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Carry on Kemping Spandau Ballet’s Gary Kemp reveals he isn't nostalgic for the '80s and that he 'loves' life now

Spandau Ballet’s Gary says the ’80s weren’t the ‘good old days’ and he's living his best life now

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Gary wrote the band’s biggest hits.

Gary wrote the band’s biggest hits.

Gary wrote the band’s biggest hits.

Back in the mid-Eighties, Ireland was like the backstage green room at a Top of the Pops TV show.

In 1985, Frankie Goes To Hollywood were holed up in Carlow, while strolling down Dublin’s Grafton Street you were likely to bump into Def Leppard or Spandau Ballet.

And if you were lucky enough to slip past the velvet rope of the capital’s then hottest celebrity nightclub, the Pink Elephant, you’d find the aforementioned music superstars partying into the early hours of the morning with various members of our own rock royalty, U2.

Spandau Ballet’s Gary Kemp, who wrote their million-selling hits including Gold, True and To Cut A Long Story Short, this week chats by Zoom from a studio in his London home and recalls those heady days as he gets set to release his new album, Insolo.

“We lived in Dublin for nearly a year in 1985, and they were good times,” Gary tells the Sunday World.

“We wrote our Through The Barricades album there, hung out with Def Leppard and sung backing vocals on one of their albums. Frankie Goes To Hollywood were around, and I hung out with Adam Clayton down at the Pink Elephant.

“But, as with all those good times, when I’m writing the onus is on me to come up with the goods, so I don’t suppose I lived quite the life of the playboy. I did my fair bit, but I was more the worried lad trying to write an album that was going to keep everyone happy.”

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Gary with his Spandau Ballet bandmates.

Gary with his Spandau Ballet bandmates.

Gary with his Spandau Ballet bandmates.

 

It was the summer that Bruce Springsteen played Slane Castle. “We got a helicopter down to Slane for Springsteen,” he remembers. “Pete Townshend [The Who] and Eric Clapton were there.”

As one of the biggest pop groups of that decade, Spandau Ballet were caught up in a dizzying whirl of fan-mania and jet-setting around the globe. It was the stuff of teenage fantasies, achieving pop superstardom and enjoying worldwide adoration by female fans.

However, today 61-year-old Kemp admits he didn’t get a chance to enjoy the experience of a lifetime. “I was always worried a lot in that whole period and I don’t think I really enjoyed it,” Gary tells me. “I was always concerned about, ‘are we doing the right thing? I have got to write the next album, am I writing the right song?’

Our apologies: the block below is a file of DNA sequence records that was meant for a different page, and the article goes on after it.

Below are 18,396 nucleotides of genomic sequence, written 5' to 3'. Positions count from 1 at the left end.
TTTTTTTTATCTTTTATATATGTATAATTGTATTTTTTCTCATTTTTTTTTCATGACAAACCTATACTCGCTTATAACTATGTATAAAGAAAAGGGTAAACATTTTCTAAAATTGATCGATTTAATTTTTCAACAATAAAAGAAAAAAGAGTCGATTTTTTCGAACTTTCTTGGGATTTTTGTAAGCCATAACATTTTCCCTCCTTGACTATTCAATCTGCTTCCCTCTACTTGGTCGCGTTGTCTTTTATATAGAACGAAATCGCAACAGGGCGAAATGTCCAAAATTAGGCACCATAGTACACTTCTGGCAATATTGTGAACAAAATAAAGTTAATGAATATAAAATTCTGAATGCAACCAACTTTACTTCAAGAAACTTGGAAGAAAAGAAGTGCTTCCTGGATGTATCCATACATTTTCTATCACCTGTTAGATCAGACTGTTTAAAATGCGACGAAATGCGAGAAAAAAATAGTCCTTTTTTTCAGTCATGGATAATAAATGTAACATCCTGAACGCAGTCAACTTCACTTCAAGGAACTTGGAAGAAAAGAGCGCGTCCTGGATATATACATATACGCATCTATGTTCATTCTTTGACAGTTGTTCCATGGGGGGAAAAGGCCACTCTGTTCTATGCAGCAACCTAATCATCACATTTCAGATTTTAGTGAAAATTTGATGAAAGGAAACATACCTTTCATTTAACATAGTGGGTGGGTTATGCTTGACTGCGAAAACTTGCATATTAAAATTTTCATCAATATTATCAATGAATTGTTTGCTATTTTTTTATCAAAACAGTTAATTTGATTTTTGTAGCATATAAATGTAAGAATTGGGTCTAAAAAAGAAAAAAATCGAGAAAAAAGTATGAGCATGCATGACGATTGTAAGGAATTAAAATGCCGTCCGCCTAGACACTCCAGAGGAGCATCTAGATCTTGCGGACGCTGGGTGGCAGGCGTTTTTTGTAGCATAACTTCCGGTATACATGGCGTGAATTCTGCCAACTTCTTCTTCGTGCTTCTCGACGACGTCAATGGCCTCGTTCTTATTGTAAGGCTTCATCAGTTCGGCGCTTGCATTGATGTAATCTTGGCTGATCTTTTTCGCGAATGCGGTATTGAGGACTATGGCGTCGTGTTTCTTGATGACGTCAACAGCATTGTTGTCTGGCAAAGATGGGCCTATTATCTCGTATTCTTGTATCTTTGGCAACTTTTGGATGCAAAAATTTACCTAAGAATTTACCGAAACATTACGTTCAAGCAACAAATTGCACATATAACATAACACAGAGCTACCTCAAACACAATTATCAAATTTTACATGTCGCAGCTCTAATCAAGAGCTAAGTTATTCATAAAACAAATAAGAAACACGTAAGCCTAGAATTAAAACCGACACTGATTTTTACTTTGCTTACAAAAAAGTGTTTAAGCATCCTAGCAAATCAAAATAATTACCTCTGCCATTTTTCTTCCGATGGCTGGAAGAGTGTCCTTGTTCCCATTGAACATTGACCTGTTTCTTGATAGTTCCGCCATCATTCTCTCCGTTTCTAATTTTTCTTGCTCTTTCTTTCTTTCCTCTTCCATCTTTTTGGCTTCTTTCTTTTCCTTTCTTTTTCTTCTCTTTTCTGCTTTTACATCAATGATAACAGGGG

“I think there was a lot of day-to-day pressure I took on, but that’s the type of guy I am anyway. I’m a born worrier. My mother was a worrier, and I’ve taken it on.”

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So you didn’t take time to enjoy it? “I don’t think you could, because there wasn’t time,” Gary says.

“But listen, I can’t complain, it was fantastic. I mean, those 20 minutes I had on stage at Live Aid were unforgettable. We played a lot of great gigs together. It finished when it needed to finish in a way.

“People are so angry that you’re not getting back together as a band. But what they’re really angry about is that bands like ourselves, they think, are the key to getting back to their 15-year-old selves. That if only we were on stage then ‘we would be young’…you can’t have that responsibility.”

Kemp admits he’s conscious of his own age, particularly as his second wife, Lauren, is 17 years his junior.

One of the songs on his new album is called I Am The Past. “That song is a love story about a guy who is feeling that his best days might be over as far as his strength is concerned,” Gary explains.

“In my head it was a cowboy scenario and he was an old sharp-shooter and maybe not quite as sharp as he used to be. But I was thinking that my wife is younger than me and how does that work?…‘you are so much better than I am, how is that working?’”

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The band now.

The band now.

The band now.

 

Kemp, who married British actress Sadie Frost in 1988, and got divorced in 1995, wed costume designer Lauren Barber in 2003.

Another of his new songs, The Fastest Man In The World, was inspired by Gary’s fear of commitment until he finally got caught when he found love and contentment with Lauren.

“I went through a long period where I was not trying to settle down with anyone,” he tells me. “I was forever jumping ship. I had a young boy I was looking after [a son from his marriage to Frost], and I didn’t want to confuse him. But I was definitely not into commitment. This song started out with me singing about someone else in the third person, but it was actually about me. Now when I write and sing songs I think, ‘what can I put into this song that is true to me?’”

While the glory days of Spandau are long gone, Kemp, who also has three children with Lauren, says he’s never been happier in life.

“People say, ‘Those [the ’80s] were the good old days’, well, no, I’m in the good days now, I have to say,” Gary adds.

“I really love where I am now. This is probably the best time in my life in many ways… nice family, settled and that. I don’t have anyone to answer to creatively and get to sing my own songs, which is a nice feeling… so this is ‘the good old days.’”

  • Gary Kemp’s new album, Insolo, is out this weekend.

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